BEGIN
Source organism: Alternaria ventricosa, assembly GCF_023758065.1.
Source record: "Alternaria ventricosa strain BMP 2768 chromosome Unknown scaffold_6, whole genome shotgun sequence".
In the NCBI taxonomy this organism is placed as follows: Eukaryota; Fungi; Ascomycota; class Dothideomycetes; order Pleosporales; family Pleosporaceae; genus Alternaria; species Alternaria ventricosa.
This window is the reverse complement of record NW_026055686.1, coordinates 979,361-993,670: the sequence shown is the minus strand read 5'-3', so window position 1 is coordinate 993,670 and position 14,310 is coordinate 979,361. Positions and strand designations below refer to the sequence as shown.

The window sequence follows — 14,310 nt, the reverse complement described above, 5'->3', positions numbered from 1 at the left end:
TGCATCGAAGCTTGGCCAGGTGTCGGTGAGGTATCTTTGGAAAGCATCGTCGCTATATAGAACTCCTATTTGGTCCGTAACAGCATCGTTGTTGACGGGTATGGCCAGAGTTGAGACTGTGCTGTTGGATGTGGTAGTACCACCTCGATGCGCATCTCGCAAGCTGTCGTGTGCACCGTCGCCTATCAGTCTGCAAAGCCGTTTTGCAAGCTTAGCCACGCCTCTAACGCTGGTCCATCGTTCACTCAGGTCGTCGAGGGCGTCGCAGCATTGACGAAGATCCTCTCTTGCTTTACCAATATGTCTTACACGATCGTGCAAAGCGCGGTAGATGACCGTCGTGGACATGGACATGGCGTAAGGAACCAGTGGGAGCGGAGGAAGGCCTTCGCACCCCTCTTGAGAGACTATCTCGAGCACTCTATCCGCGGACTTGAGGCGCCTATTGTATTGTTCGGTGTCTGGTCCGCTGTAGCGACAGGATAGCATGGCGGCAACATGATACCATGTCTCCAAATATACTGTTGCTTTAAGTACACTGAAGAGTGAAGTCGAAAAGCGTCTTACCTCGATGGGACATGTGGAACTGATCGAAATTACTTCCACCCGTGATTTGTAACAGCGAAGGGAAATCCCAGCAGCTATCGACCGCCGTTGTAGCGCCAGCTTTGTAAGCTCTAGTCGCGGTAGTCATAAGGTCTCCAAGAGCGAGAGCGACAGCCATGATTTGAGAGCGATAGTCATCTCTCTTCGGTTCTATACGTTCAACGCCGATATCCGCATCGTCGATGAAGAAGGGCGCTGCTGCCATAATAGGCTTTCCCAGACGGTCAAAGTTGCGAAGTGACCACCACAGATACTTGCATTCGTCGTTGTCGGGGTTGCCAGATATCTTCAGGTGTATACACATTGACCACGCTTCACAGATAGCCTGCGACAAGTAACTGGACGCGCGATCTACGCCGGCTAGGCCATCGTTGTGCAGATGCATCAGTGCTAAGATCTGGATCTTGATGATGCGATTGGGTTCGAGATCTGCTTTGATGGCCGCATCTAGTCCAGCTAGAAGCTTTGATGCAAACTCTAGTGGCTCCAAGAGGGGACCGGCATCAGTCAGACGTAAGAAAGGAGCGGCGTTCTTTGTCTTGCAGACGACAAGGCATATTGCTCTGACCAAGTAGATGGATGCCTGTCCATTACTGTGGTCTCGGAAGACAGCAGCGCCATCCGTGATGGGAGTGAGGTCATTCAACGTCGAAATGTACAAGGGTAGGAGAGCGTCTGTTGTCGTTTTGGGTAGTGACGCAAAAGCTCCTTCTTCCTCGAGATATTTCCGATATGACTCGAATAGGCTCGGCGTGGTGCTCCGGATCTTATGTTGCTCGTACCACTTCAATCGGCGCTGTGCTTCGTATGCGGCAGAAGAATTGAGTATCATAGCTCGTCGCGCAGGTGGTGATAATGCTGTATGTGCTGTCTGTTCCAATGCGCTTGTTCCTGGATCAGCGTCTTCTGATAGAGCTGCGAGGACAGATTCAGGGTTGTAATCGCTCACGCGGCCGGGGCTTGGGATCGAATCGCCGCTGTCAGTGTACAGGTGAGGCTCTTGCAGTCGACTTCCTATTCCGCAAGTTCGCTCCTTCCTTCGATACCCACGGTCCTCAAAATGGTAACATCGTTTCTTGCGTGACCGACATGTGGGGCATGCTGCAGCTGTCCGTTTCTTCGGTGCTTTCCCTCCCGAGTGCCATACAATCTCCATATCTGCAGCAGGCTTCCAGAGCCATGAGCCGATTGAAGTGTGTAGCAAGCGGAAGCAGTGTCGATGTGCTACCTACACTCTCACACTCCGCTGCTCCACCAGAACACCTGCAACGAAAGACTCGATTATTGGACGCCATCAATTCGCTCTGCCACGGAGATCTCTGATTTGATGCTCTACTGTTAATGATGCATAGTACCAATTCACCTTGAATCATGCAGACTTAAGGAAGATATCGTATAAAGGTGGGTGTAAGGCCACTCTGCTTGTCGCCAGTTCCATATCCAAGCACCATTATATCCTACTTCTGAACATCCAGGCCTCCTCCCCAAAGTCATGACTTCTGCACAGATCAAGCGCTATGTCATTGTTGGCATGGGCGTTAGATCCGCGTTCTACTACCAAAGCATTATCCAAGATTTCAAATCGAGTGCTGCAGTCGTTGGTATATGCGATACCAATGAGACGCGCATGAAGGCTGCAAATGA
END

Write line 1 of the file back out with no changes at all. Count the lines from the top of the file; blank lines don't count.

Source organism: Alternaria ventricosa, assembly GCF_023758065.1.